Technologies will play a key role in transformation of health services, says Saudi minister

Al-Rabiah reviewed an app that remotely and promptly interprets X-ray images, which is already being used in four hospitals. (SPA)
Updated 11 October 2018
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Technologies will play a key role in transformation of health services, says Saudi minister

  • Al-Rabiah said digital health technologies will play a central role in the transformation of health services envisioned by the Health Ministry
  • The Mawid app, which was presented during the inaugural session, is a centralized system that enables patients to book appointments

RIYADH: Saudi Health Minister Tawfiq Al-Rabiah inaugurated the Healthcare Information and Management Systems Society (HIMSS) conference and exhibition in Riyadh on Wednesday. 

The event aims to raise awareness about the importance of e-health care and its role in improving performance, services and the use of resources in the health sector.

It was organized by the Health Ministry, the Saudi Health Council (SHC) and the Saudi Commission for Health Specialties (SCHS).

Addressing the opening session, Al-Rabiah said digital health technologies will play a central role in the transformation of health services envisioned by the Health Ministry. A large part of the Kingdom’s Vision 2030 reform plan focuses on health issues, he added.

“E-health will be an essential part of this transformation, and will support it so as to contribute significantly to the improvement of health services and streamline access to such health services,” he said.

The Mawid app, which was presented during the inaugural session, is a centralized system that enables patients to book appointments in Primary Healthcare Centers (PHCs) in coordination with the relevant department, Al-Rabiah added.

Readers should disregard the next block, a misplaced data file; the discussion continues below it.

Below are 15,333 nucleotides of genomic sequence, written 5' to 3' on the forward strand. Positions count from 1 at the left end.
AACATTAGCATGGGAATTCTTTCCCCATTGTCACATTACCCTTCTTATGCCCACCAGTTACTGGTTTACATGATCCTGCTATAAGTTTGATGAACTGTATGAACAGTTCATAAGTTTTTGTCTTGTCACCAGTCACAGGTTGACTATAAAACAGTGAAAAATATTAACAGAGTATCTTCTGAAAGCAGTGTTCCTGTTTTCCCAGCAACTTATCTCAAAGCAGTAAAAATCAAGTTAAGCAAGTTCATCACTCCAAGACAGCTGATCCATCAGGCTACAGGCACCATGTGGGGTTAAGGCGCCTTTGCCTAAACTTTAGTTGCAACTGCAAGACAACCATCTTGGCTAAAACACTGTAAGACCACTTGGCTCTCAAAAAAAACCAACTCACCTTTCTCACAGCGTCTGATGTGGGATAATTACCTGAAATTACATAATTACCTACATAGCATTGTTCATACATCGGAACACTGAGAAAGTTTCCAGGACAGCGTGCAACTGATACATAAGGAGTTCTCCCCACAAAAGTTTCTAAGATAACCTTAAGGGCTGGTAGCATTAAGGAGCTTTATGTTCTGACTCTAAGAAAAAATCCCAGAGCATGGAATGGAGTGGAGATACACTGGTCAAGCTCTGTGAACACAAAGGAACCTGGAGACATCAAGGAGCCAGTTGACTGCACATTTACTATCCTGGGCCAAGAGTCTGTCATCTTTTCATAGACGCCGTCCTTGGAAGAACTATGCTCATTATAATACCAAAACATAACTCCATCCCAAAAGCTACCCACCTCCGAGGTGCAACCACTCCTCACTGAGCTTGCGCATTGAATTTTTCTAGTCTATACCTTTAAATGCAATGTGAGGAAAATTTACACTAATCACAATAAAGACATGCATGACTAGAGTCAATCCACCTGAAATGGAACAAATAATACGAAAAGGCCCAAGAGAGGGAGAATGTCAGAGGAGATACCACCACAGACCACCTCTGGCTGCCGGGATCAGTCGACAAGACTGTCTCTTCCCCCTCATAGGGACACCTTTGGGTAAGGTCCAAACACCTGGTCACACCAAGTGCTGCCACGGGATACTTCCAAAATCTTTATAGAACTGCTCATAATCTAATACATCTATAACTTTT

Through the app, patients can book, amend or cancel their appointments at any hospital to which they were referred, and rate the quality of services provided, he said. 

Another app, Seha, provides an online medical consultation service through doctors accredited by the Health Ministry, he added.

Patients can get these consultations via chat, voice or video calls, and evaluate their experience at the end of the consultation, said Al-Rabiah, adding that the ministry is developing electronic medical prescriptions.

“I think artificial intelligence (AI) will play a huge role in the development of health services in the coming years,” he said, adding that the ministry will include AI services in Seha.

Based on experiences outside the Kingdom, AI gives better results than visiting a physician, Al-Rabiah said.

“We appreciate the pivotal role of the physician, which is indispensable, but this technique will reduce pressure on the physician and facilitate access to health services in common diseases,” he added.

Al-Rabiah reviewed an app that remotely and promptly interprets X-ray images, which is already being used in four hospitals. AI will be introduced to make readings more in-depth and accurate, he said.

Al-Rabiah stressed the need to train and qualify health practitioners to use these new techniques, and thanked the SCHS for making such training a prerequisite for obtaining a health practice license.

“The future is brighter with the use of technologies in health services, and the Kingdom will be a leader in this field,” he said.

SHC Secretary-General Dr. Ahmed Al-Amry said the conference held three training courses and workshops with the participation of international trainers.

The conference received 60 working papers, 27 of which were accepted, he added. Six will be presented in the main program, and 21 in the form of posters.

The accompanying exhibition included an innovation lounge where visitors could learn about local stories of e-health start-ups.